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A.C.T.I.O.N.? What a massive F.A.I.L.U.R.E.

By benita_449 7 February 2010 66

A.C.T.I.O.N. C.E.O./Executive Team
GPO Box 158
Canberra City ACT 2601

CC: Editor: The Canberra Times
Choice – Consumer Advice
Jon Stanhope ACT Chief Minister & Minister for Transport
The RIOT ACT website

Dear A.C.T.I.O.N. C.E.O/Executive Team,

If you do in fact care about the state of the (very expensive) service you are providing to A.C.T. taxpayers, please carefully note the following:

Fellow passengers and I have contacted A.C.T.I.O.N. at least a dozen times throughout 2009 about overcrowding on Route 6 to/from the city in peak periods. (City Bound from Lyneham in the mornings, and Lyneham bound from the City in the afternoons).

And now, in February 2010: nothing has changed.

As a result of enduring this poor service, and the total lack of courtesy and professionalism (ie. A.C.T.I.O.N. implementing NO significant changes in addressing the problem nor encouraging patronage of the service) I am abandoning using A.C.T.I.O.N. until this problem is fixed. I will go back to using my car, contributing to greenhouse gas emissions, and contributing to Canberra’s road congestion and road rage. It is all more bearable than having to endure any further use of your pitiful service.

The known instances of myself (or fellow passengers) writing and/or calling you or your representatives to report this problem include: 25/3/09, 2/3/09, 17/3/09 (4 times), 25/3/09, 26/3/09 etc etc etc

In these reports we described to you: overcrowding, late and absent services, services spread too far apart for their patronage and services that were so full they were refusing to pick passengers.

Your response was, in most instances, either automated (as below) or absent.

(A) Thank you for your feedback dated 2 March 2009 regarding ACTION bus route 6.

I have forwarded your correspondence to ACTION Scheduling for investigation.

Thank you for bringing this matter to our attention.

Kind regards

ACTION Correspondence

email: action@act.gov.au

 

In other instances, your reply confirmed that the issue existed, and yet you did nothing to remedy it:

(B) A detailed profile of the service you mentioned indicates that at various points during the service up to 16 passengers were standing for segments of the journey.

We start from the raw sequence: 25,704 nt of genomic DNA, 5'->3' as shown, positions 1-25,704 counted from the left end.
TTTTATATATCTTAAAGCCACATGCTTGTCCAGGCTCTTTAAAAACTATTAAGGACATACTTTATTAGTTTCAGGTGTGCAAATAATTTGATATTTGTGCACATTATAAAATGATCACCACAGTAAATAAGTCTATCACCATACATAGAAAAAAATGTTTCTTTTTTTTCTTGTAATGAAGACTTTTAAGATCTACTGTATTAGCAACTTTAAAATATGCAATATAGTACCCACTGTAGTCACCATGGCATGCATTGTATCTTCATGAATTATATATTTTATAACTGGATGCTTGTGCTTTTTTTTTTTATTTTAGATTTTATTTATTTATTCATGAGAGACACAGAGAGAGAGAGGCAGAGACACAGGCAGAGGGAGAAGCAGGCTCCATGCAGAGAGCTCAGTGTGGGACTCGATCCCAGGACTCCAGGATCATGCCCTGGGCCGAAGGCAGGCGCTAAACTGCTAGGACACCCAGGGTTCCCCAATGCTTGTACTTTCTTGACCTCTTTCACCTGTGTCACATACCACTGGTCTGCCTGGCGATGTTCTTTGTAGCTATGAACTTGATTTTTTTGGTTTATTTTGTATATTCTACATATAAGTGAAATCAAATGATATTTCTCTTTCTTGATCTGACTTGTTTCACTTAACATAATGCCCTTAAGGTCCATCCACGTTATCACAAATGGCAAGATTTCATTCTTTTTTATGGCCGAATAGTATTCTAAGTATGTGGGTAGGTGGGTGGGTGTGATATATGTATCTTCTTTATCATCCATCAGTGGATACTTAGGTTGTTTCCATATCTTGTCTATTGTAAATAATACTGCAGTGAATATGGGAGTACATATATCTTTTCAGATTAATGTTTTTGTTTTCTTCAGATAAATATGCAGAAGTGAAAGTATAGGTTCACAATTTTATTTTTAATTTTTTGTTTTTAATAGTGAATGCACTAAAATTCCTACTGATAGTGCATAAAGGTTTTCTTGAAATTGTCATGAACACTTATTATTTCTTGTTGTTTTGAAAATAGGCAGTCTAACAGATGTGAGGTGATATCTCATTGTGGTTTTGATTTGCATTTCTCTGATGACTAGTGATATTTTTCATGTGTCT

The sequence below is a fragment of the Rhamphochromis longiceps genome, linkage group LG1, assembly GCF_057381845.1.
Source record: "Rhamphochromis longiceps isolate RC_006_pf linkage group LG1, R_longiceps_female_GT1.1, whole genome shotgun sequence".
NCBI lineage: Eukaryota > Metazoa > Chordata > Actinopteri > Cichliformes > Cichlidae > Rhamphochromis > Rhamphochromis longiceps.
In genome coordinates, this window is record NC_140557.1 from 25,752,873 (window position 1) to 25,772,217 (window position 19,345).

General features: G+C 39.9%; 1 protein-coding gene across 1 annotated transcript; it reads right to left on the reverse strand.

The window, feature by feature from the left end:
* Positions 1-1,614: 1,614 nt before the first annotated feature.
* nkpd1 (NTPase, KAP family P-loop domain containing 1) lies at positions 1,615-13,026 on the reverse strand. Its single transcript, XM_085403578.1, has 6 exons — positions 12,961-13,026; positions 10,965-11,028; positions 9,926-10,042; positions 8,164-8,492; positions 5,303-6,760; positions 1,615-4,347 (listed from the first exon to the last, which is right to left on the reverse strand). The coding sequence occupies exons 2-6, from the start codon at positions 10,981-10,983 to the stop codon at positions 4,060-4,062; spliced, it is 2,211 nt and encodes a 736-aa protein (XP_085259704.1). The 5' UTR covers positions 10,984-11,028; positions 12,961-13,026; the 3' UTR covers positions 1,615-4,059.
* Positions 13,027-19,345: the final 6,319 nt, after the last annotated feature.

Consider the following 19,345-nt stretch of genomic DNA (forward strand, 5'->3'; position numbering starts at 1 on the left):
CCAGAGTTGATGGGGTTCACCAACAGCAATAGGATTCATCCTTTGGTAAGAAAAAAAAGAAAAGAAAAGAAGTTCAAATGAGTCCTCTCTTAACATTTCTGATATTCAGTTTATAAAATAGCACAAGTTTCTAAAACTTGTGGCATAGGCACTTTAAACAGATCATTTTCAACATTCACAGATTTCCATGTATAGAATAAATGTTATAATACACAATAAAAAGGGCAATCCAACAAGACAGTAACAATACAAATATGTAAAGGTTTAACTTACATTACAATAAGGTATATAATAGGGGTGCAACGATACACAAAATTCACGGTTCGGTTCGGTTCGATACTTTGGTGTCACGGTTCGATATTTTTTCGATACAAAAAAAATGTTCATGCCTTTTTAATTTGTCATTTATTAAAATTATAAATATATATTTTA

You have now lost MY patronage. However, on the up-side, at least you will get back the 30cm2 of floor-space I occupied whilst standing jam-packed in the bus aisle. Now there will be one less person that has to risk being half an hour late for work after not being picked up by the bus: One less person having to squeeze through the two-dozen smelly, sweaty and cranky people stuffed like sardines in the bus aisle: One less person that has to pay up to $3.80 for a service that is worse than I have experienced in third world countries I’ve visited where I paid the equivalent of $0.50AU.

Here’s the suggestion I made for the Route 6 Timetable back in February 2009: I suggest you look into it in a vain attempt to justify your career (if, in deed, you care about it whatsoever)

Dickson

North Lyneham

Lyneham Shops

City Interchange
Platform 10

6

…..

…..

…..

6

6:48 AM

6:55 AM

7:01 AM

6

7:18 AM

7:25 AM

7:31 AM

6*NEW

7.38*

7.46*

7.54*

 6*NEW

7.58*

8.06*

8.13*

6

8:18 AM

8:26 AM

8:33 AM

6

8:48 AM

8:56 AM

9:03 AM

 Good luck to you in continuing to provide the worst customer service I have ever experienced. You should be ashamed of yourself and your staff.

 Regards

 Benita ****

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66 Responses to
A.C.T.I.O.N.? What a massive F.A.I.L.U.R.E.
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dale1878 1:04 pm 18 Apr 10

I can totally understand how you feel. I used to live in Gowrie and work in Fyshwick – if I worked a Saturday shift and didn’t have the car, it meant Gowrie-Woden-Civic-Fyshwick, often taking a good two hours to get to work. As you can imagine, I worked this shift very sparingly.

On the subject of the solution: Since moving to Wollongong for uni, I have started enjoying buses again. The “government” has implemented free bus services that run through the heart of the city every fifteen minutes. Surely something like this would free up the buses that run City-Russell and such?

If you google “Gong Shuttle”, have a look.

kgferrari 11:11 am 13 Feb 10

grunge_hippy said :